Meet Laurie in one of the following places:

Boston area -- July 17-August 26, 2015

Boston, September 15-16, 2015

LeadingAge Boston November 1-4, 2015

Health 2.0, Santa Clara, CA, October 4-7, 2015

 

Related News Articles

07/24/2015

Technology can help people stay at home longer.

07/14/2015

At summit, experts discussed making technology accessible to seniors. A study on topic was also released by AARP.

07/14/2015

A new study that suggests the start of middle age is no longer 45 or 50 but, instead, 60.

07/13/2015

Honor hopes to start a trend of tech companies focusing on the needs of seniors.

Market Research Reports

Updated: (01-29-2015) Technology Market Overview Report Click here

Published: (06-20-2014) Challenging Innovators 2014 Report Click here

Published (03-08-2013) Next Generation Response Systems Click here

Updated (8-25-2012) Aging and Health Technology Report Click here

Updated (7-31-2012) The Future of Home Care Technology Click here

Published (2-14-2012) Linkage Technology Survey Age 65-100 Report Click here

Published (4-29-2011) Connected Living for Social Aging Report Click here

You are here

Home is where you are – but can you stay?

Seniors want to stay where they are – especially women.  In November, AARP reported results of its survey of older adults (sigh: now 45+) about where they want to live. Similar to other AARP studies, 88% of the 65+ population is in agreement that they want to stay in their current residence for as long as possible, pushed up to 89% for women overall, and up further to 90% for the 50+ population with incomes between $25K and $50K per year.  Maybe we interpret that as happy with one's current comfort level or maybe that represents responders' inability to afford a move that would provide the same degree of comfort or community.

 

The community’s characteristics are enablers – but transportation isn’t. In terms of importance, the majority of older adults (65+) rank being near friends and family, near where they want to go, proximity to church/social organizations and ease of walking as important. Ironically, small percentages (< 25%) cared about being near transit, whether that is because they drive everywhere and want to keep doing so (although 20% of women aged 65+ do not drive). Perhaps there are only limited options for transit where they live, except for the poorest of the responders, where transit mattered to 29% of them. 

For most, their homes present future and unanticipated barriers. Proving the point again and again that older adults will not plan ahead, the majority of responders (60%) or more, reported that their homes required entrance steps and that they were fitted only with standard doorway widths. The result is that as women age past 70 into their 80's, often outliving men, they may have a tough time getting into their useful features -- the full bath on the main level (reported by 87% overall) and the first-floor bedroom (85% overall). Wish they had a chance to read MetLife's Aging in Place 2.0.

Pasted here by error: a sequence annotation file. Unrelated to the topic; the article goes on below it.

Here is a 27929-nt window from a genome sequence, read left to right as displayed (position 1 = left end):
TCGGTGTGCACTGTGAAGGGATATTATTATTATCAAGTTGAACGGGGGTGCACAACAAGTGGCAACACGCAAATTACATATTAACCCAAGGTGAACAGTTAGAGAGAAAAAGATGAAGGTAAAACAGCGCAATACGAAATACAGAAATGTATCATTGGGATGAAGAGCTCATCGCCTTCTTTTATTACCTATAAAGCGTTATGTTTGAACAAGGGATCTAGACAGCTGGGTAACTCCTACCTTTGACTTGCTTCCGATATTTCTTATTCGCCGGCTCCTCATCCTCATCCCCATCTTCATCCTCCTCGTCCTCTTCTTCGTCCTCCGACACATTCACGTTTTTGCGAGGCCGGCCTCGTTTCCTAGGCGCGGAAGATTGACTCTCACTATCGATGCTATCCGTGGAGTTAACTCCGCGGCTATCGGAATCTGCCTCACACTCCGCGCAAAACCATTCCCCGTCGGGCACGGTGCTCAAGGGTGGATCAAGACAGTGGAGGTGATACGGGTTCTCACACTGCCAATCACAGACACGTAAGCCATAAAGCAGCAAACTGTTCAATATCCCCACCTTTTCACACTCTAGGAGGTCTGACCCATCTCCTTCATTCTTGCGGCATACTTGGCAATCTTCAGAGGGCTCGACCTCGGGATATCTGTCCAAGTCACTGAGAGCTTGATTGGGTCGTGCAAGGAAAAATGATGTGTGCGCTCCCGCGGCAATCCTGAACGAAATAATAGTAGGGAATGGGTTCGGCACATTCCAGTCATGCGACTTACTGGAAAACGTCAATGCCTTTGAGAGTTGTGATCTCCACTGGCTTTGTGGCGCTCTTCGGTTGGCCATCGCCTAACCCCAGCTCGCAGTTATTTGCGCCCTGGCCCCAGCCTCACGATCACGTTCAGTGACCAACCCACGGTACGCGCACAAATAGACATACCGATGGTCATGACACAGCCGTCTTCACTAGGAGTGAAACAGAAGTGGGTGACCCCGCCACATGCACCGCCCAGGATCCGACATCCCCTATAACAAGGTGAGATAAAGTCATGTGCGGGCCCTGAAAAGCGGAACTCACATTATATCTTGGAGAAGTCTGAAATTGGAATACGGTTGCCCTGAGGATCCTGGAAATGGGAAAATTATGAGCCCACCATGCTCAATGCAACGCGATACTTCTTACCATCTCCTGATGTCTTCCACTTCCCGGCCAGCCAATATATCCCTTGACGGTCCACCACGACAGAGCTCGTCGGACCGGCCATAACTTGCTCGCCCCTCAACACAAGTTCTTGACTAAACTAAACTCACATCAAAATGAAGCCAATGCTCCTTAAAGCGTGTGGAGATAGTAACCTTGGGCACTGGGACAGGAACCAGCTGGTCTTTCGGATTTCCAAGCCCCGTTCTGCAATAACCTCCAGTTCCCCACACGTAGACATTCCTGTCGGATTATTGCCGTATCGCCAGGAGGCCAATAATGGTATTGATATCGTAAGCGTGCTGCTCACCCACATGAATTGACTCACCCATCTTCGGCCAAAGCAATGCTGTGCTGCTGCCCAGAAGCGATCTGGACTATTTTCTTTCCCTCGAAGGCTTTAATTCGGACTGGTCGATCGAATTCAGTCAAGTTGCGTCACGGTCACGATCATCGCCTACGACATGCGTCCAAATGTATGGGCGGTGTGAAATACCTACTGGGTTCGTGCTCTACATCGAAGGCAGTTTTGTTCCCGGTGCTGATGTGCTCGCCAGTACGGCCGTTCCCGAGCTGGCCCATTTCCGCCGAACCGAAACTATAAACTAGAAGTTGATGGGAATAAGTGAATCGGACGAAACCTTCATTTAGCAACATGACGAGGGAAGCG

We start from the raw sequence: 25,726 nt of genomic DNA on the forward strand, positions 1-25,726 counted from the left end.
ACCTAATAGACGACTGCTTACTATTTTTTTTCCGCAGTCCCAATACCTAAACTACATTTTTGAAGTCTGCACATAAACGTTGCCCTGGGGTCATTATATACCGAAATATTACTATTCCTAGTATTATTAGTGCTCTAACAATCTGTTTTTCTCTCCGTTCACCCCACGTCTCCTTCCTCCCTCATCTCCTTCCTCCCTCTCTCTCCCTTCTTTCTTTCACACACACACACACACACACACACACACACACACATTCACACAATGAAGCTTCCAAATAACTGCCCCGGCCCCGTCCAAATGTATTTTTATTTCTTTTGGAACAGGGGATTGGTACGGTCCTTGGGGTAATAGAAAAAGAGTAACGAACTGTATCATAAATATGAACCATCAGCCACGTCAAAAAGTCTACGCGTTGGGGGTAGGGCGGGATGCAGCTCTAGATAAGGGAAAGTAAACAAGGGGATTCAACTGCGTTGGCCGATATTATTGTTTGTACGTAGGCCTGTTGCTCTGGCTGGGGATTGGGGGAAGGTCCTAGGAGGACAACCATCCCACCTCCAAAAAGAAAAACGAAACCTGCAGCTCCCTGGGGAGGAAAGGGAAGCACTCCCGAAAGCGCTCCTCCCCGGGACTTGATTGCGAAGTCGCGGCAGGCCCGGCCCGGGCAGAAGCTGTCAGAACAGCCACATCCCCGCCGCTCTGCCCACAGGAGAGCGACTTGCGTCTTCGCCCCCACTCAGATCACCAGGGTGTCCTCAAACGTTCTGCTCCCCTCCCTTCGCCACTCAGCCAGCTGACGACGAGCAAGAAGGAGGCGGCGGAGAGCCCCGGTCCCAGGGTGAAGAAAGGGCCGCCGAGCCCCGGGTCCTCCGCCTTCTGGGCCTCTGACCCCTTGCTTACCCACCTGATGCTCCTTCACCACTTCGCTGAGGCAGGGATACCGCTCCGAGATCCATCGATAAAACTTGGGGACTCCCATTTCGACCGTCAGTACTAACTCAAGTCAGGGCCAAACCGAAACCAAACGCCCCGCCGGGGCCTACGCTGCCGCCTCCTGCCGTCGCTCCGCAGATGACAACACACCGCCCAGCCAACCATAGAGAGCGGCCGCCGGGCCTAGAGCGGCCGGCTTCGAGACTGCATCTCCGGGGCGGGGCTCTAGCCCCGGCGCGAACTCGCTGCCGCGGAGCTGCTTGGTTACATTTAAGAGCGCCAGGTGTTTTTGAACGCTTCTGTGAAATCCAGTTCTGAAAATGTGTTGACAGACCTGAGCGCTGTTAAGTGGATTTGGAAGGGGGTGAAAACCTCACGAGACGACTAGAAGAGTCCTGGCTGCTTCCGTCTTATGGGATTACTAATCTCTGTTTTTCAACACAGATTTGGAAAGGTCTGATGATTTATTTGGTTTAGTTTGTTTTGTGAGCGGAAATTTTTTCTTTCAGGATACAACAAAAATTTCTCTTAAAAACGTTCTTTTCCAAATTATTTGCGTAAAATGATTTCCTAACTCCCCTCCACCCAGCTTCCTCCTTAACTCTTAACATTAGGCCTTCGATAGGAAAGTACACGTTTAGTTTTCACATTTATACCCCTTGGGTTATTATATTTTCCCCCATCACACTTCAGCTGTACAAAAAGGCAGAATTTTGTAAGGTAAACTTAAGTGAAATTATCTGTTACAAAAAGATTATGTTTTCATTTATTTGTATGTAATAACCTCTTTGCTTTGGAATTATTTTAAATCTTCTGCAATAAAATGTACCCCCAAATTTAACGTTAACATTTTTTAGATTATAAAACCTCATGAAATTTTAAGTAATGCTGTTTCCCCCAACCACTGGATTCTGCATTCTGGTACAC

Modifying the home matters, but so does bringing the community inside.  Overall life expectancy for women (age 80) exceeds men’s by 5 years.  Perhaps older women will be like this 91+ year old Canadian marathoner, but maybe not. Even if the home is modified, will church/community, friends, and family still be as accessible? Will the older ranges of the 65+ population, especially women, have access to social networks that link them to the physical community even when they can’t get around as much? Who is educating and boosting interest in transit (including shared car rides) to get from their town house to the town?  And I wonder, how many local churches (et al.) provide online social networking (worshiping in place?) sites that are actively promoted to members as their mobility declines?

The AARP study raises more questions than it answers.  Perhaps builders and remodelers will be excited by the AARP ‘home is where the heart is’ affirmation.  I am not so sure about the future of the older responders represented in this report. I wish AARP had looked at the 42% of responders who reported being separated, widowed, divorced, single or never married, and then reported what percent of those were 65+, owned their own home, and/or were lower income – then look at what percent want to stay in their home because they can’t afford to move. 

Comments

Dear Laurie,

I love the way you are thoughtful and carefully provocative.

I am not very hopeful that this new survey will prompt the builders any more than the previous 4 or 5 surveys with essentially the same result.

I agree completely that homes must be prepared but that the transportation and care systems must connect homes to the community as well. The car analogy holds: a steering wheel is not much use without tires, mechanics, gas stations, roads and traffic signals. We need it all. No one piece is very valuable on it's own.

One other point. I do not think this data says that people will not move. They may move for lifestyle, for climate, social opportunities, recreation or education. I think the surveys say people do not want to be forced to move as a result of a health crisis. No one wants that.

Happy Holidays,

User login

login account